Trek have unveiled their second generation Trek Madone 7-Series, the bike that team RadioShack Leopard Trek riders will pilot during the 2013 Tour de France. BikeRadar have got one to hand, and you can take a closer look in the video below.
We used Trek’s Project One website to configure this Fabian Cancellara replica – custom paint, carbon Bontrager wheels, Dura-Ace and a full smattering of Bontrager lightweight carbon parts. The bike has arrived ahead of the Tour, in time for our coverage and nicely up specced to the next generation 7-Series. The same artists that created Fabian’s RadioShack-Leopard bike have crafted the Spartacus paint finish you see here. It’s all done by hand.
The frameset now drops in at a claimed weight of just 725g – that's a 25g reduction compared with the 2012 Madone 7-Series. Trek say that's down to a reworking of the composites and layup used for construction.
A lot of time and effort has been focused on the rear chainstays; Trek say the new design has improved both ride quality and stopping performance from the direct-mount integrated brake units.
"I would like to say Jakob [Fuglsang] but it’s pretty obvious that Froome is flying. If everything goes okay for him they he should win it. You know how the Tour is, it’s three weeks and anything can happen but on paper Froome is the favourite," Brajkovic told Cyclingnews.
"I think that Contador will be there but personally I think Froome is better in time trialing. If I had to bet then I’d bet on Froome."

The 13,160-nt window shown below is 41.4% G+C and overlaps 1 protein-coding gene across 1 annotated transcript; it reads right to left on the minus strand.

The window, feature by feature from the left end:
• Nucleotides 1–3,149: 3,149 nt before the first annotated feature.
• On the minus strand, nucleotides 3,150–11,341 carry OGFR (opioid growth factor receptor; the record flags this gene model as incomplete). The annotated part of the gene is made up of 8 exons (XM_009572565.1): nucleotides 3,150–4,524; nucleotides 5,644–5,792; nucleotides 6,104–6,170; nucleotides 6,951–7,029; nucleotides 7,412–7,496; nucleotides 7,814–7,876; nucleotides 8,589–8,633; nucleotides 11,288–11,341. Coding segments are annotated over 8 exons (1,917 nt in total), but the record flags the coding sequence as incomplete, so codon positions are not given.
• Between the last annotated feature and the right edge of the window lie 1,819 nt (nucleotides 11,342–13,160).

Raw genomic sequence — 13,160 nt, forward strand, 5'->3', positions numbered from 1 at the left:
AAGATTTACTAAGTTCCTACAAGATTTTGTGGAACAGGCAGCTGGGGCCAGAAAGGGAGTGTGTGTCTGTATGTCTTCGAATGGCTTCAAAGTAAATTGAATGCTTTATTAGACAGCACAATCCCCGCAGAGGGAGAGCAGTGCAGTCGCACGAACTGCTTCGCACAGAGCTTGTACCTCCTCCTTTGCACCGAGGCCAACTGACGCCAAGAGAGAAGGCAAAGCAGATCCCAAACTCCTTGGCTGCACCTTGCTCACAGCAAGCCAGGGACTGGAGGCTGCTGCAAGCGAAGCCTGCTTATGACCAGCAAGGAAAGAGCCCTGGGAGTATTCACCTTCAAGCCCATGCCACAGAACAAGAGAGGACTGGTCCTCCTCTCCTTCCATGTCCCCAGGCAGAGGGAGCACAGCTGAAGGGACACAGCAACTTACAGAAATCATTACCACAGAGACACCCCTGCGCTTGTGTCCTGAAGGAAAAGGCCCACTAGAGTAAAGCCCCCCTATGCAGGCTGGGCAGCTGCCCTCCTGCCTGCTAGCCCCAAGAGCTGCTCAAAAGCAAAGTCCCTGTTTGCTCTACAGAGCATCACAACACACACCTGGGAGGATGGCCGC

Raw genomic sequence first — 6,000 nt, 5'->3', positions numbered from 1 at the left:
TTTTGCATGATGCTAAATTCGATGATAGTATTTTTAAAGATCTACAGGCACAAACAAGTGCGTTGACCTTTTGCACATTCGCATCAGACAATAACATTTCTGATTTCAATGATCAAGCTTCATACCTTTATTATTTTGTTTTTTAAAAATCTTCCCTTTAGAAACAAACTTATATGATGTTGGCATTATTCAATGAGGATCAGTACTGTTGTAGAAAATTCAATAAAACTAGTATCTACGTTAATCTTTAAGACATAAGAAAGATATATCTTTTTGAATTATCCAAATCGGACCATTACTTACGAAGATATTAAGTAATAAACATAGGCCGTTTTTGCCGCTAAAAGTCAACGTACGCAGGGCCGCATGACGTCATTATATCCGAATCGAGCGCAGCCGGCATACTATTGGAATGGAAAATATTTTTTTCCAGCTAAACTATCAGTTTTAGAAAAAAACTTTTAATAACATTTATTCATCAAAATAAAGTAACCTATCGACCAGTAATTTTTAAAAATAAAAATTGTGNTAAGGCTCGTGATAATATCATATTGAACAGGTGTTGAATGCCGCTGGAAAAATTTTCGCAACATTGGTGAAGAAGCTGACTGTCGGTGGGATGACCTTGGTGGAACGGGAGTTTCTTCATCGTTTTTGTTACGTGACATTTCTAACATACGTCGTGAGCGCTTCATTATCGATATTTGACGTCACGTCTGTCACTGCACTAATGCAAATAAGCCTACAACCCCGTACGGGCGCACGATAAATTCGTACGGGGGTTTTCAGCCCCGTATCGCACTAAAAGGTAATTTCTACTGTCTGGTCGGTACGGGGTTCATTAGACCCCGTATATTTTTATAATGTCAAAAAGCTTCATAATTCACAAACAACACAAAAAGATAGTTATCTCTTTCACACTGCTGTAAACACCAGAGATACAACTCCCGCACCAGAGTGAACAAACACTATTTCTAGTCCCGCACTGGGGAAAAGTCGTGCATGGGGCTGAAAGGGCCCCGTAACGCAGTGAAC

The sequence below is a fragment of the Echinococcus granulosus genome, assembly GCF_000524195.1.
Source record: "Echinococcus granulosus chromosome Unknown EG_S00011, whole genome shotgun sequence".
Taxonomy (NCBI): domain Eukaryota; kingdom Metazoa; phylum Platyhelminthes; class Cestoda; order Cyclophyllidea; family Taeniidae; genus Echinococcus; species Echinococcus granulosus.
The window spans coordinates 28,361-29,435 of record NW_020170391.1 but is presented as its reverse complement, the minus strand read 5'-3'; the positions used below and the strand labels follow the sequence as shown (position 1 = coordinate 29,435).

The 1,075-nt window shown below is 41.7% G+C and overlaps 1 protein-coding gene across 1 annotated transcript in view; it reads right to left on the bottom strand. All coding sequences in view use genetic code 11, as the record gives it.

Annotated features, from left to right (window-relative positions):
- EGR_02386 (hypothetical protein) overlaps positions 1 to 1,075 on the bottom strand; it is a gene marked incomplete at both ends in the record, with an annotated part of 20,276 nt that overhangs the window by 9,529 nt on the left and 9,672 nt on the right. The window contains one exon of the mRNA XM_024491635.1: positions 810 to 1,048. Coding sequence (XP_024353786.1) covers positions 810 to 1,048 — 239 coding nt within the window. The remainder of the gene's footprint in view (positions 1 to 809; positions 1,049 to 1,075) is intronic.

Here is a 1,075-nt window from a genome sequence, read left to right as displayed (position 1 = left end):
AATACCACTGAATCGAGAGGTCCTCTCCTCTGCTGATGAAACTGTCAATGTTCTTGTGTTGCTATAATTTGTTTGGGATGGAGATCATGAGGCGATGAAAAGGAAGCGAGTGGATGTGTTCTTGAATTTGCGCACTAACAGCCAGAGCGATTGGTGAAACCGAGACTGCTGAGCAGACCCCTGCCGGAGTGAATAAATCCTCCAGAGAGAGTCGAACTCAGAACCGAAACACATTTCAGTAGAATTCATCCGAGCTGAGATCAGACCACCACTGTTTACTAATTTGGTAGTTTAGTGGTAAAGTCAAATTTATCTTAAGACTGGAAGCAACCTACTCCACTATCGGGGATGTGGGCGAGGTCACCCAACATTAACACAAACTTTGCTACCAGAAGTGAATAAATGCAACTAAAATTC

Alberto Contador held his pre-race press conference in Porto Vecchio on Thursday morning but somewhat surprisingly there was no sign of his team manager and mentor Bjarne Riis.
The Saxo-Tinkoff team was tight-lipped about the reasons for his absence, only saying he will soon be at the Tour. The Dane is apparently holed in Tuscany on holiday, with speculation rife that he's avoided the Grand Depart in Corsica to avoid facing the media and a barrage of questions about recent revelations about doping in the nineties, Jan Ulrich's confession and Laurent Jalabert's past and the whole Lance Armstrong affair.
Riis, nicknamed Mr. 60% for his alleged sky-high blood haematocrit while racing, confessed to his own doping in 2007 and offered to give back his 1996 Tour de France winner's yellow jersey. However he has yet to confess his sins as a team manager and explain what went on when Jalabert, Tyler Hamilton, Ivan Basso and a long series of other riders rode for his teams.
Van Garderen says his role will be to soften up rivals for the Australian
Although there has been plenty of debate outside the BMC Racing Team about who might or should lead their Tour de France challenge, the team left no doubt about their intention to put their full weight behind 2011 Tour de France champion Cadel Evans. Sitting alongside last year’s best young rider, Tejay van Garderen, who placed fifth on GC, Evans said he had recovered well from one of the hardest editions of the Giro d’Italia in recent years and described the team around him as even stronger than the one that helped him win the yellow jersey two years ago.